4. Elden H, Lundgren I, Robertson E. Demanding and challenging: Men's experiences of living with a pregnant woman with pelvic girdle pain: An interview study. Clinical Nursing Studies: 2014, 2 (4):17-29. http://dx.doi.org/10.5430/cns.v2n4p17.
  5. Elden H, Lundgren I, Robertson E. Effects of craniosacral therapy as experienced by pregnant women with severe pelvic girdle pain: An interview study. Clinical Nursing Studies: 2014, 2 (3):140-151. http://dx.doi.org/10.5430/cns.v2n3p140
  6. Fagevik Olsen M, Elden H, Gutke A. Evaluation of self-administered tests for pelvic girdle pain in pregnancy. BMC Musculoskeletal Disorders, 2014, 15:138 doi:10.1186/1471-2474-15-138
  7. Elden H, Lundgren I, Robertson E. The pelvic ring of pain: Pregnant women’s experiences of severe pelvic girdle pain. Clinical Nursing Studies: 2014, 2 (2): ISSN 2324-7940
  8. Elden H, Ostgaard H, Glantz A, Marciniac P, Linnér A, Fagevik Olsen M. Effects of craniosacral therapy as adjunct to standard treatment for pelvic girdle pain in pregnant women: A multicentre, single blind, randomised controlled trial. Acta Obstet Gynecol Scand. 2013 Jul;92(7):775-82. doi: 10.1111/aogs.12096. Epub 2013 Mar 4.PMID: 23369067
  9. Elden H, Lundgren I, Robertson E. Life’s pregnant pause of pain: Pregnant women’s experiences of pelvic girdle pain related to daily life: A Swedish interview study. Sex Reprod Healthc. 2013 Mar;4(1):29-34. doi: 10.1016/j.srhc.2012.11.003. Epub 2012 Nov 23.PMID: 23427930.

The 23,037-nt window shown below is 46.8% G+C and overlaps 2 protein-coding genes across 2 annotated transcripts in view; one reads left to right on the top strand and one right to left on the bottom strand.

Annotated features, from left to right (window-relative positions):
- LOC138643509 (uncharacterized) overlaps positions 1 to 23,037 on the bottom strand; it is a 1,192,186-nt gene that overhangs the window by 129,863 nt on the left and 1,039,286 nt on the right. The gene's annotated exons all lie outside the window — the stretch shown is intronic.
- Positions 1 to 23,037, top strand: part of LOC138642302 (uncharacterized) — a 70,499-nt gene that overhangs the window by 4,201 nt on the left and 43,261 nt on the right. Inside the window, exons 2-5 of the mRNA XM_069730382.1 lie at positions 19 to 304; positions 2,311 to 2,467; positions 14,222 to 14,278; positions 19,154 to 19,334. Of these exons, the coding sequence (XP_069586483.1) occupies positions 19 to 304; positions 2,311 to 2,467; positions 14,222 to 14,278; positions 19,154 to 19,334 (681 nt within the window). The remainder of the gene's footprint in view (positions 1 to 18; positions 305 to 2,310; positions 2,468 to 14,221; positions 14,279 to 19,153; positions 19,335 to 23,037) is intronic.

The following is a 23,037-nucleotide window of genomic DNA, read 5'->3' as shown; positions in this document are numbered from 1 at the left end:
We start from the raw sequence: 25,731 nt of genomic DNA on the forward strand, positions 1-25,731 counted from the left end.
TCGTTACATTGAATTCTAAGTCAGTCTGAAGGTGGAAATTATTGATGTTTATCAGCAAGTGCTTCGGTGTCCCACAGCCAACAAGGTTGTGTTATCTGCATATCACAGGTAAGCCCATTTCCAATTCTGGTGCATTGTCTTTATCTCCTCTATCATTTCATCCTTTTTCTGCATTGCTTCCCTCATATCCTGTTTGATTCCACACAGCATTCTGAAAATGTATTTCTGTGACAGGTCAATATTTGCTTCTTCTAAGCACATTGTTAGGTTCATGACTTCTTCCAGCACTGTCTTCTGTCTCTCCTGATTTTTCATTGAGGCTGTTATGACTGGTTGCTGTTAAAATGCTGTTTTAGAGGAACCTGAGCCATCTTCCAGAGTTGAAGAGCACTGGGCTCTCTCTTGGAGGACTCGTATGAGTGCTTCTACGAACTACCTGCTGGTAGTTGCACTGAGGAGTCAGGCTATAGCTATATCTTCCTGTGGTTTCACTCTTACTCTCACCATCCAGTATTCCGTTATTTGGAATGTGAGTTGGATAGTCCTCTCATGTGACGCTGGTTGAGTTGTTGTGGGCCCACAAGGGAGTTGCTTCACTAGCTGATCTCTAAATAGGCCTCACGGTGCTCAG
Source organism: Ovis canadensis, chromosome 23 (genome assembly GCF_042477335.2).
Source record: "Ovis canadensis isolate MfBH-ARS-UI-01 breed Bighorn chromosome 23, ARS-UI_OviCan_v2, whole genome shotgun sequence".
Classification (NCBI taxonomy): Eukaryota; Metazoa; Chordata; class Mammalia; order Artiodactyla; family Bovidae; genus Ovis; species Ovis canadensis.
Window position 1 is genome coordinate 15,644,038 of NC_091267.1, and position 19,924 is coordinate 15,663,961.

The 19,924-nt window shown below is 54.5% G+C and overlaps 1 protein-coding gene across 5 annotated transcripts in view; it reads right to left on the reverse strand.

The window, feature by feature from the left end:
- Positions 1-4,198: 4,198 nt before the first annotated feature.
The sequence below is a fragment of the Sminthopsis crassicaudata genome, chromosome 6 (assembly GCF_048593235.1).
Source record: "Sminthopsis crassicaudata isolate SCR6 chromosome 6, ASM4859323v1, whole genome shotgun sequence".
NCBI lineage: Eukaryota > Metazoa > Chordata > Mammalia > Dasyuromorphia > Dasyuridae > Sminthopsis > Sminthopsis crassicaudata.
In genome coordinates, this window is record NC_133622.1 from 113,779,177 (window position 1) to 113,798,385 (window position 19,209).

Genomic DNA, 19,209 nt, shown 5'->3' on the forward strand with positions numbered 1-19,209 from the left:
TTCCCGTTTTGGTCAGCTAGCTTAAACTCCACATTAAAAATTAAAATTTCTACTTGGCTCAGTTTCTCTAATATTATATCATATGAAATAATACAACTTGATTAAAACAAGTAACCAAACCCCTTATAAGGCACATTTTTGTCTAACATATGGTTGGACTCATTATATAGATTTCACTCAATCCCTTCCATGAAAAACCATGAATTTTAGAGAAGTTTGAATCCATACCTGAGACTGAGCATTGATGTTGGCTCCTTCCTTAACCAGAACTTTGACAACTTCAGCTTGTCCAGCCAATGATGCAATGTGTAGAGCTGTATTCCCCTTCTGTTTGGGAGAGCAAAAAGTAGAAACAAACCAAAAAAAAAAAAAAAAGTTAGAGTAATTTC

10. Fagevik Olsen M, Gutke A, Elden H, Kjellby-Wendt G. Self-administered tests as a screening procedure for pregnancy-related pelvic girdle pain. Eur Spine J. 2009 Aug;18(8):1121-9. doi: 10.1007/s00586-009-0948-2. Epub 2009 Mar 28.PMID: 19330361 
  11. Elden H. Needle penetration does not improve pelvic girdle pain among women receiving adjunctive acupuncture care. Focus on Alternative and Complementary Therapies, 06/2009, 14, (2); author reply. DOI: 10.1211/fact.14.2.0014
  12. Elden H, Fagevik-Olsen M, Ostgaard HC, Stener Victorin E, Hagberg H. Acupuncture as an adjunct to standard treatment for pelvic girdle pain in pregnant women: randomised double-blinded controlled trial comparing acupuncture with non-penetrating sham acupuncture. BJOG. 2008 Dec;115(13):1655-68. doi: 10.1111/j.1471-0528.2008.01904.x. Epub 2008 Oct 15.PMID: 18947338
  13. Elden H, Hagberg H, Olsen MF, Ladfors L, Ostgaard HC. Regression of pelvic girdle pain after delivery: follow-up of a randomised single blind controlled trial with different treatment modalities. Acta Obstet Gynecol Scand. 2008;87(2):201-8. doi: 10.1080/00016340701823959.PMID: 18231889